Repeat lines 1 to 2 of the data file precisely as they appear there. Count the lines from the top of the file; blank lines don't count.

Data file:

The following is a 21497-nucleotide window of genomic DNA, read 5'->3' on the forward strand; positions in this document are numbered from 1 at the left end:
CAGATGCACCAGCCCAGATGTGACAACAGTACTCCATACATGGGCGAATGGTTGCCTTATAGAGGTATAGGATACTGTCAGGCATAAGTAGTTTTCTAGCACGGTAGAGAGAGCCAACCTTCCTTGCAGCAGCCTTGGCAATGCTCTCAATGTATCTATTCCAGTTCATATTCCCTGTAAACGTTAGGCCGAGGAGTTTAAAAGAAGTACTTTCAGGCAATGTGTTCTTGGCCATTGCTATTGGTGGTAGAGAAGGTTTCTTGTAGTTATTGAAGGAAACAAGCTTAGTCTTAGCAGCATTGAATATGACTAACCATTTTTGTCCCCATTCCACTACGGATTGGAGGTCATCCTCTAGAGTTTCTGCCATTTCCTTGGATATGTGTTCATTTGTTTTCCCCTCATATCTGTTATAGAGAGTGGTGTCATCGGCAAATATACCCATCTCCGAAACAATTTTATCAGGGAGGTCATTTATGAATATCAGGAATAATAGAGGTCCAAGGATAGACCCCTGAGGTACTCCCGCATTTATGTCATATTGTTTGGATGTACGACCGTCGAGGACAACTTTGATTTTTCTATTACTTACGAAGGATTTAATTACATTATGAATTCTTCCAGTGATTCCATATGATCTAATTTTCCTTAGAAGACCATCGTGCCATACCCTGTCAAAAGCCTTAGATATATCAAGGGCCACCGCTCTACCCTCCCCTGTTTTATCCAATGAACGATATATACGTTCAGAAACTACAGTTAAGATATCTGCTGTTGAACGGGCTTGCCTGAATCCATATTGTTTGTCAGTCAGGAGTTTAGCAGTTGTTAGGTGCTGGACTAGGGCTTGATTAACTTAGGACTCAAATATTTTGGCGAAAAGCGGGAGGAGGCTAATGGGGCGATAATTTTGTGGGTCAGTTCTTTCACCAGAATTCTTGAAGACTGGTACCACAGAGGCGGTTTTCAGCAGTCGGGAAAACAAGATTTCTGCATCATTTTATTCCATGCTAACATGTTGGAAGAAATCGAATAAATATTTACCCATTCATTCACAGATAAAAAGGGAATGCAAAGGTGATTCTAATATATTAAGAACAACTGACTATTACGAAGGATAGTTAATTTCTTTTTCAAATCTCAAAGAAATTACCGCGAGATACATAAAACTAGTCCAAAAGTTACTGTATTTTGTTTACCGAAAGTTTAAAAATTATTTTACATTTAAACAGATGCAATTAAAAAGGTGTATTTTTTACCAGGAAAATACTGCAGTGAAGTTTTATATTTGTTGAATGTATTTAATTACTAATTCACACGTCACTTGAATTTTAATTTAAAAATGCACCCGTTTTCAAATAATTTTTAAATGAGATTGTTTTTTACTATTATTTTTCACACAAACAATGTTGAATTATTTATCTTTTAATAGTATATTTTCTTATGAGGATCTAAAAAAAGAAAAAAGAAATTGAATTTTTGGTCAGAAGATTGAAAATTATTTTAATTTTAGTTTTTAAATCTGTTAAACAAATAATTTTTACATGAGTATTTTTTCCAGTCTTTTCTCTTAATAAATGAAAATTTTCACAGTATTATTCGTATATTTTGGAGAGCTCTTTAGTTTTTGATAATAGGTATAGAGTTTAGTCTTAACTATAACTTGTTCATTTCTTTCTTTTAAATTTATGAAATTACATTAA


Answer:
The following is a 21497-nucleotide window of genomic DNA, read 5'->3' on the forward strand; positions in this document are numbered from 1 at the left end:
CAGATGCACCAGCCCAGATGTGACAACAGTACTCCATACATGGGCGAATGGTTGCCTTATAGAGGTATAGGATACTGTCAGGCATAAGTAGTTTTCTAGCACGGTAGAGAGAGCCAACCTTCCTTGCAGCAGCCTTGGCAATGCTCTCAATGTATCTATTCCAGTTCATATTCCCTGTAAACGTTAGGCCGAGGAGTTTAAAAGAAGTACTTTCAGGCAATGTGTTCTTGGCCATTGCTATTGGTGGTAGAGAAGGTTTCTTGTAGTTATTGAAGGAAACAAGCTTAGTCTTAGCAGCATTGAATATGACTAACCATTTTTGTCCCCATTCCACTACGGATTGGAGGTCATCCTCTAGAGTTTCTGCCATTTCCTTGGATATGTGTTCATTTGTTTTCCCCTCATATCTGTTATAGAGAGTGGTGTCATCGGCAAATATACCCATCTCCGAAACAATTTTATCAGGGAGGTCATTTATGAATATCAGGAATAATAGAGGTCCAAGGATAGACCCCTGAGGTACTCCCGCATTTATGTCATATTGTTTGGATGTACGACCGTCGAGGACAACTTTGATTTTTCTATTACTTACGAAGGATTTAATTACATTATGAATTCTTCCAGTGATTCCATATGATCTAATTTTCCTTAGAAGACCATCGTGCCATACCCTGTCAAAAGCCTTAGATATATCAAGGGCCACCGCTCTACCCTCCCCTGTTTTATCCAATGAACGATATATACGTTCAGAAACTACAGTTAAGATATCTGCTGTTGAACGGGCTTGCCTGAATCCATATTGTTTGTCAGTCAGGAGTTTAGCAGTTGTTAGGTGCTGGACTAGGGCTTGATTAACTTAGGACTCAAATATTTTGGCGAAAAGCGGGAGGAGGCTAATGGGGCGATAATTTTGTGGGTCAGTTCTTTCACCAGAATTCTTGAAGACTGGTACCACAGAGGCGGTTTTCAGCAGTCGGGAAAACAAGATTTCTGCATCATTTTATTCCATGCTAACATGTTGGAAGAAATCGAATAAATATTTACCCATTCATTCACAGATAAAAAGGGAATGCAAAGGTGATTCTAATATATTAAGAACAACTGACTATTACGAAGGATAGTTAATTTCTTTTTCAAATCTCAAAGAAATTACCGCGAGATACATAAAACTAGTCCAAAAGTTACTGTATTTTGTTTACCGAAAGTTTAAAAATTATTTTACATTTAAACAGATGCAATTAAAAAGGTGTATTTTTTACCAGGAAAATACTGCAGTGAAGTTTTATATTTGTTGAATGTATTTAATTACTAATTCACACGTCACTTGAATTTTAATTTAAAAATGCACCCGTTTTCAAATAATTTTTAAATGAGATTGTTTTTTACTATTATTTTTCACACAAACAATGTTGAATTATTTATCTTTTAATAGTATATTTTCTTATGAGGATCTAAAAAAAGAAAAAAGAAATTGAATTTTTGGTCAGAAGATTGAAAATTATTTTAATTTTAGTTTTTAAATCTGTTAAACAAATAATTTTTACATGAGTATTTTTTCCAGTCTTTTCTCTTAATAAATGAAAATTTTCACAGTATTATTCGTATATTTTGGAGAGCTCTTTAGTTTTTGATAATAGGTATAGAGTTTAGTCTTAACTATAACTTGTTCATTTCTTTCTTTTAAATTTATGAAATTACATTAA